Japan current location7:15PM Gene and Louís in Misawa.

Iíll apologize in advance, this log is remarkably uninteresting. Reason being Ė dagnabbit Iíve caught a cold. As Kelly and Molly will tell you, being sick in Japan (and on vacation) sucks, royally. Iíve been fighting it for several days, but it finally caught up with me. Fortunately I can buy American drugs at the Exchange, so Iím not screwed when it comes to trying to figure out a Japanese equivalent.

My coffee was good this morning; Iíve missed my lattes the last two days in Sapporo. I had lunch with Lou after she came back from the vet, which consisted of a peanut butter and jelly sandwich and tomato soup, then we talked for a while. Lou wants me to help her call mama-sans, women who will do housecleaning and babysitting, for after she has the baby, which Gene isnít so pleased about.

I realized that I was really missing the pugs, I hope they got off to Steph and Cathrynís okay! Due to lack of pug-love, I showed Lou a bunch of videos of my kiddos on my laptop, and ended up missing them even more. Iím even wearing a pug shirt today. Sad, isnít it? Around 2:20 Lou had to go pick up Chloe, so I decided it was time to take a nap, as the sickness was commanding. Pug-sentimentality kicked in, and I needed a dog to snuggle with. Poor Jasper got company on the floor for the afternoon. I put a pillow on the floor for my head, and shuffled up next to him. Heís so big, heís a great nap partner! We slept there for about 2 hours, until Lou came back home from her errands.

Chloeís doing fine, they drained the abscess, and sheís holed up in their bathroom, as sheís still ďleakingĒ. Ugh. Lou opened up a bunch of boxes she got today, including baby announcement stationary, a set of Halloween windchimes, and a silk flower centerpiece. Gene got home from work a little while later Ė looks like heís coming down with the same thing I am. Suck.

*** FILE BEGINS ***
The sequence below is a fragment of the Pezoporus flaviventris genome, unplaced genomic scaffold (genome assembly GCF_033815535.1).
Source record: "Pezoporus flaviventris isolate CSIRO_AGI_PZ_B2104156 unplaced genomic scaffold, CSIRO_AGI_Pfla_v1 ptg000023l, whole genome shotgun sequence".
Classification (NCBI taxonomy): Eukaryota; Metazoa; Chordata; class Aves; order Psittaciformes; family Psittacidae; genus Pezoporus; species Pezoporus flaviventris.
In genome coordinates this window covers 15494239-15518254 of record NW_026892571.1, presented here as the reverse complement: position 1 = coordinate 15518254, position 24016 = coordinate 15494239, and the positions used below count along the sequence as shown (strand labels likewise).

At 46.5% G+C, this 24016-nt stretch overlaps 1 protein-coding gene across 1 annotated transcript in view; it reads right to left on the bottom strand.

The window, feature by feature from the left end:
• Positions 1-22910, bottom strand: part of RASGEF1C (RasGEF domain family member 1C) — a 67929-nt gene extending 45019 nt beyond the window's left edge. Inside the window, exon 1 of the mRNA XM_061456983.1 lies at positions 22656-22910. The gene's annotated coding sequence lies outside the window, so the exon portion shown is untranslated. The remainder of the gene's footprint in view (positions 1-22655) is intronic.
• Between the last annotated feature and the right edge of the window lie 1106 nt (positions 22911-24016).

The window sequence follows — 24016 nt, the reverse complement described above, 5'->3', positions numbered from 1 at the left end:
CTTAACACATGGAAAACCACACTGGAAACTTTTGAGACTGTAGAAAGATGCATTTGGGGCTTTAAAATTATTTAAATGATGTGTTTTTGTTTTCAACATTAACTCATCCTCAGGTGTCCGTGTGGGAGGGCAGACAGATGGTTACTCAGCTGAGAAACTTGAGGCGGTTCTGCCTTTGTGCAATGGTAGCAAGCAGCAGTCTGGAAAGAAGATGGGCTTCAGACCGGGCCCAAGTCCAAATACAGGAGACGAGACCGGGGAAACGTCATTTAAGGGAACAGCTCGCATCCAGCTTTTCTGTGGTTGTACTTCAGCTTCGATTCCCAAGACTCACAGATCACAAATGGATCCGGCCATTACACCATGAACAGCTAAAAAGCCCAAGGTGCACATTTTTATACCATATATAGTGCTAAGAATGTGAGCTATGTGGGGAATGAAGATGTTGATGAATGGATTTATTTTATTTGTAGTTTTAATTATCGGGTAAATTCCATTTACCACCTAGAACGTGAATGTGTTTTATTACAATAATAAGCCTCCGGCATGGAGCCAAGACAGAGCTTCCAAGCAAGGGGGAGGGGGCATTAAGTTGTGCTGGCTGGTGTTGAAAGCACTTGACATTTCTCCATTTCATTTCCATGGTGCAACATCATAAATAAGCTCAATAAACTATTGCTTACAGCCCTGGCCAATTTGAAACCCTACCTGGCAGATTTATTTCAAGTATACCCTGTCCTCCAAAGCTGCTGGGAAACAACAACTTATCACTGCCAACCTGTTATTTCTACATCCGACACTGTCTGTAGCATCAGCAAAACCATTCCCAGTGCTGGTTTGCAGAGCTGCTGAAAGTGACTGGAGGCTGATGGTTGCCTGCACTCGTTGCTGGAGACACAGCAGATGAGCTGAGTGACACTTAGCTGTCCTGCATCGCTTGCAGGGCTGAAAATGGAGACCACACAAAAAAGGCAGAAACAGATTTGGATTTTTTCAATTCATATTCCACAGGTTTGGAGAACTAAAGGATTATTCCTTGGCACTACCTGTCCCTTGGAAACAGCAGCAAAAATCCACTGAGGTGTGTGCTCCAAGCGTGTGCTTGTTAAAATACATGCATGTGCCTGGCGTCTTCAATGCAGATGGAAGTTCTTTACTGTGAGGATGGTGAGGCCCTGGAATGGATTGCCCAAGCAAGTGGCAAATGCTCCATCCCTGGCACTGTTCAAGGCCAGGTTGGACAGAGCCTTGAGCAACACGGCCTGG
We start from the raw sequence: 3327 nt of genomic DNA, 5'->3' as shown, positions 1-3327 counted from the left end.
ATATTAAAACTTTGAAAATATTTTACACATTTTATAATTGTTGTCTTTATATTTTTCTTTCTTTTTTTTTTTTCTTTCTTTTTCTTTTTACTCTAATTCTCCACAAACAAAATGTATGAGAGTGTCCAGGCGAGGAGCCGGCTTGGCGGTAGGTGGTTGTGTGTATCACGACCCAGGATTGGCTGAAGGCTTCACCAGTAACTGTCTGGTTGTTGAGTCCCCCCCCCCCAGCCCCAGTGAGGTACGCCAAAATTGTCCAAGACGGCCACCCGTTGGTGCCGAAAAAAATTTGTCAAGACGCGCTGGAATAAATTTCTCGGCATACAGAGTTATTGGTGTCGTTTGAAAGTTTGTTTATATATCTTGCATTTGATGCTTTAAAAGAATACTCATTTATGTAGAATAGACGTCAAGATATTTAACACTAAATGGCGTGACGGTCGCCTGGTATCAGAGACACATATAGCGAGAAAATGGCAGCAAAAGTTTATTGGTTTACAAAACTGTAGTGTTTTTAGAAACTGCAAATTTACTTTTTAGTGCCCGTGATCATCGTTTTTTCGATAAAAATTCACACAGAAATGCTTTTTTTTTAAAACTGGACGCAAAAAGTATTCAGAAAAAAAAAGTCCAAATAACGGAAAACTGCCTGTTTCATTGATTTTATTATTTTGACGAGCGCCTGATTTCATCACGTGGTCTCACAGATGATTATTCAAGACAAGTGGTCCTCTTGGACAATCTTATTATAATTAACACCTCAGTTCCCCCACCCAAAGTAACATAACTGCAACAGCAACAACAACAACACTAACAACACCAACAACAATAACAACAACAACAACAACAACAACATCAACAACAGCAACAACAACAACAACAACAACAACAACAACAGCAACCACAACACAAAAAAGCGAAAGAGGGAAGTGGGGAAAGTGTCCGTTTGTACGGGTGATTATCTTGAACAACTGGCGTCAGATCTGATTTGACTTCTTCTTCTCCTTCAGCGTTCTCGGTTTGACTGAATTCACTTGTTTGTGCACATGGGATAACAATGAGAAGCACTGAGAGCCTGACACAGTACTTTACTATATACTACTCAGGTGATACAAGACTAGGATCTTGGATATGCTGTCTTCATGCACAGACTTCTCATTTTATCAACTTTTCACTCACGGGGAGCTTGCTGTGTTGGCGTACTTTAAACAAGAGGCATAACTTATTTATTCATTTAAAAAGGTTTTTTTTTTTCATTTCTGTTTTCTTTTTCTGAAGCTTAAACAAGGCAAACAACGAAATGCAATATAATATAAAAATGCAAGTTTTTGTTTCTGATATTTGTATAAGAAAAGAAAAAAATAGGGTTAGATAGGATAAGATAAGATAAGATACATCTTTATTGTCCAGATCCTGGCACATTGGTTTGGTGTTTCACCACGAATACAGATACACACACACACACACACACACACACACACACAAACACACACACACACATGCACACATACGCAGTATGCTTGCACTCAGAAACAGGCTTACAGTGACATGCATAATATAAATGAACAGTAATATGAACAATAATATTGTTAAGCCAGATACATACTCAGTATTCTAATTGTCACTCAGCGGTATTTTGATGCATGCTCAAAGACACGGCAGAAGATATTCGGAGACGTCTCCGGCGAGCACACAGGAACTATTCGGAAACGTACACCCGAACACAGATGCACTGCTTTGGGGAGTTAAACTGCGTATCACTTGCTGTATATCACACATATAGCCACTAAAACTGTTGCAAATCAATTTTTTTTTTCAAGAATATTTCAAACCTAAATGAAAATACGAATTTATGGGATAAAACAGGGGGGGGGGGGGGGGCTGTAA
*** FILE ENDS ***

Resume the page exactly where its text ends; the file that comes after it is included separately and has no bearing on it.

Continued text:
We took Jasper out for a quick exercise in the big area across the street. He and Gene ran around some and Jasper chased his football. I took some pictures of the trees at night, since they were rather imposing in the dark, and actually are one of the more Japanese things on this base. Afterwards we climbed into the car and drove to the ďgeneric Japanese restaurantĒ nearby for some quick grub.

They welcomed us as usual, and we took seats at the bar. Itís a very quaint, cute place, with lots of aquariums. Some of them are full of fish for cooking, from what I can tell! The little one up front had a fugu Ė a Japanese blowfish. The so-called Blowfish of Doom, due to the fact that if itís prepared incorrectly, it can kill you. They have a small English menu, but I was reading off the other stuff for Gene and Lou. Lou had me ask what the difference was between the Tempura Don and the Ebi (shrimp) Tempura Don, and it turns out you get 4 shrimp instead of one. She had that and some spring rolls, which as it turns out the reading of the kanji is ďharumakiĒ, literally ďspring rollĒ. Duh. Gene ordered the sushi set with soy sauce flavored ramen, and I (thought I) ordered a katsu don Ė a pork cutlet over rice with egg and sweet sauce and gyoza (chinese dumplings). The gyoza appeared first and were deep fried. They were filled with pork, green onion, and cabbage and were delicious. Geneís sushi set came next (in Japanese restaurants, they deliver everything as itís ready, not at once), along with his big bowl of delicious-looking ramen. I really wanted that ramen! He got six pieces of sushi on the plate, and asked for a little more wasabi on the side. Lou commented that his ramen smelled a little fishy, which she determined was because of the seaweed in it. Gene also wasnít a fan, but I love the stuff.